Countries with the Highest Salaries for Academics
In 2018 INOMICS released another of its Salary Reports which provides an overview of a survey conducted of 2175 people in 2017 and contains insights into the job market. Respondents came from 117 countries, 17 more than the year previously, and the figure of those asked represented an increase of 11% on the previous year. The report takes into accounts of gender, level of academic degree, sector, number of years of experience and seniority. The focus of earlier reports was on the academic job market with the majority of respondents representing universities, research institutes or think tanks and possessing high academic qualifications; however, for the 2018 report, we have taken into account those working in the private sector in order to give a more well-rounded view. Bear in mind when looking at these figures that the average cost of living in these countries has not been taken into account.
Countries with the highest average salaries
In academia, senior level
- Switzerland - $180,623
- United States of America - $179,736
- Canada - $141,219
- United Kingdom - $116,731
- Germany - $99,471
In the private sector, senior level
- Switzerland - $192,500
- United States of America - $183,750
- United Kingdom - $129,640
- France - $133,300
- Italy - $108,300
The highest average salaries for almost all positions in both academia and the private sector were in the USA, Switzerland, and Canada. Other countries ranked relatively highly, but pale in comparison to the top three. For example, the average salary in the academic sector for the US $144,040, compared to the United Kingdom at $84,950 and Germany at $69,010. In the private sector, the USA had an average salary of $139,340, the United Kingdom at $89,250, and France in third place this time at £80,730. Drilling down, juniors in academia received $95,940 on average in the United States, whereas in United Kingdom they were afforded just $50,180 and in Germany only $43,450 - a stark disparity. Other interesting findings show that in the US and Germany, salaries are 10% higher on average than in private sector salaries, an anomaly across the rest of our results. Of course, those employed in research in the private sector overall earn on average 30% more than those working in academia. Australia and Oceania were, however, exceptions to this trend.
Gender pay gap
Unfortunately, we noted a significant gender pay gap across the world, especially at senior-level positions, in both the private and the academic sectors. Men's salaries are on average 18% higher in academia than women's salaries, and we observed a 'salary ceiling' - along with a glass ceiling - which made it not only difficult for women to rise to the top, but even once they have, difficult to earn the same as their male counterparts. Men receive 27% and 34% higher salaries for senior positions in academia and the private sector respectively. Regardless of all of these negative points, however, compared to 2016, less gender pay disparity was observed worldwide for several of the positions we looked at, including PhD candidates and full professors. Things are moving in the right direction, but not fast enough. In two continents we noted higher average salaries for women, those being in Asia at mid- and junior-level positions, and in Australia & Oceania at the junior level. In some specific Western European countries, such as in the UK and Spain, women earn more than men on average as professors. Worldwide, men receive $83,570 on average, and women $62,640.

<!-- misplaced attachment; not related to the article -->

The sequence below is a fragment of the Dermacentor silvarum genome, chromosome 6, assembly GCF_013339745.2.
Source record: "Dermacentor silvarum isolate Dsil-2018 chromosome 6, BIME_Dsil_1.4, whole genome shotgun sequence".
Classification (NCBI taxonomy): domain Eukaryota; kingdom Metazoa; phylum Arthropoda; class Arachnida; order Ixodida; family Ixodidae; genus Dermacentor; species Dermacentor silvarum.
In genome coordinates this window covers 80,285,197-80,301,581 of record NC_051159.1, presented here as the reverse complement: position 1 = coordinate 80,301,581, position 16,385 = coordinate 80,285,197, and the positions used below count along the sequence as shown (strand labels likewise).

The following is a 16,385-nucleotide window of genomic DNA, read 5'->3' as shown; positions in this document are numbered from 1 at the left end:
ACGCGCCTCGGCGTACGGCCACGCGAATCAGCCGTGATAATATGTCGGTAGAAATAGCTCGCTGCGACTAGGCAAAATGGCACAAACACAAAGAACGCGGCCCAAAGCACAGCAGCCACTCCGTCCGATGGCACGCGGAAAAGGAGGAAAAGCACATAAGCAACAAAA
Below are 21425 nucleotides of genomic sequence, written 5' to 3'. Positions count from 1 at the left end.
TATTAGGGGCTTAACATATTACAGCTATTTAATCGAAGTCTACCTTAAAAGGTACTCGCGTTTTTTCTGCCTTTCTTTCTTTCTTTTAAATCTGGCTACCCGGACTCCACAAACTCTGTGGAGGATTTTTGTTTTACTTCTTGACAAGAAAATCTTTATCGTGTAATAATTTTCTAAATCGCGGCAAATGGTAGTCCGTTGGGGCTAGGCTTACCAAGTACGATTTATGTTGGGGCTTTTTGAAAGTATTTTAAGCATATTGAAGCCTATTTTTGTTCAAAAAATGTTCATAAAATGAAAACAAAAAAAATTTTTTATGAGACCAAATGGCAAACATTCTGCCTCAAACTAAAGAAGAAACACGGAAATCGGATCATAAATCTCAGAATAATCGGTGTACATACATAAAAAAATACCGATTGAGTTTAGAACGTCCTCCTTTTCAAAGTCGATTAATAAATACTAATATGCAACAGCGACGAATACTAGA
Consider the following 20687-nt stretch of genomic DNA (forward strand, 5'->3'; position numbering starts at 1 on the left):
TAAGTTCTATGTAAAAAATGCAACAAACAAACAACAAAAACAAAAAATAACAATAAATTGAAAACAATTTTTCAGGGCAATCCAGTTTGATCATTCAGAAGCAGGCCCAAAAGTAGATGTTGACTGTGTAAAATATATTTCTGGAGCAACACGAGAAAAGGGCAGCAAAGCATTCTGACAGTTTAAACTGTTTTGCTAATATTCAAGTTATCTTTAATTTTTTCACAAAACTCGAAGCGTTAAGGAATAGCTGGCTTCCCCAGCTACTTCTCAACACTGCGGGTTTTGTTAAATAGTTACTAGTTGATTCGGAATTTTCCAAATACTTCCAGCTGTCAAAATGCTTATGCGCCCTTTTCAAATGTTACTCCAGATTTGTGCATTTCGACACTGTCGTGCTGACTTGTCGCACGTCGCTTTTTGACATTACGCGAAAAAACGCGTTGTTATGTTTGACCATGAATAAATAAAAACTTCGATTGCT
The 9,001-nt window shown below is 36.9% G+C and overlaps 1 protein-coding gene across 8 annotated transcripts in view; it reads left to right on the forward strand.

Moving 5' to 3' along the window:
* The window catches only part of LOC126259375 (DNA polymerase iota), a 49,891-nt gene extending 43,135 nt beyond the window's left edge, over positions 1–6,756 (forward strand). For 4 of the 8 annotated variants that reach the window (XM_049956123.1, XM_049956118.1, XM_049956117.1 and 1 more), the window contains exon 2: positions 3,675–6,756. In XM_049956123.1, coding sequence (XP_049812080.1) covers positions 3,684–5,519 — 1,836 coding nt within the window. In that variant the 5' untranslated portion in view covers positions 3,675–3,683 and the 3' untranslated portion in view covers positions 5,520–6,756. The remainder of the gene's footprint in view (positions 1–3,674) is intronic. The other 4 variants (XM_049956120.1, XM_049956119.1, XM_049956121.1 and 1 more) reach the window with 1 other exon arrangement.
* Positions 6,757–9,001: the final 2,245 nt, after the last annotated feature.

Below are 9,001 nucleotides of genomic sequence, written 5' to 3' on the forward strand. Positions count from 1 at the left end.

For PhD candidates, the highest salaries are in are in Switzerland and Canada, with PhD candidates in Switzerland earning on average twice as much as those in Germany. Again, these figures are net salaries, not net income, and don't take into account living costs, which may explain some of the disparities, if not all. Overall, in the USA and Germany, salaries for PhD candidates have increased over the last five years, but across all of the countries we surveyed, this wasn't the case in the world; generally, there has been some fluctuation between 2012 and 2017, but no obvious observable trends.
As to be expected, more experience resulted in higher pay. The average salary for someone with less than one year of experience in the academic sector was just $28,990; jump to over fifteen years of experience, and this number increase to $91,700, and even higher in the private sector at $109,000. Interestingly, typically salaries for the first five years of experience are higher in academia compared to the private sector. However, this changes one one hits the 5-10 years' of experience mark, in which the private sector rapidly overtakes academia.
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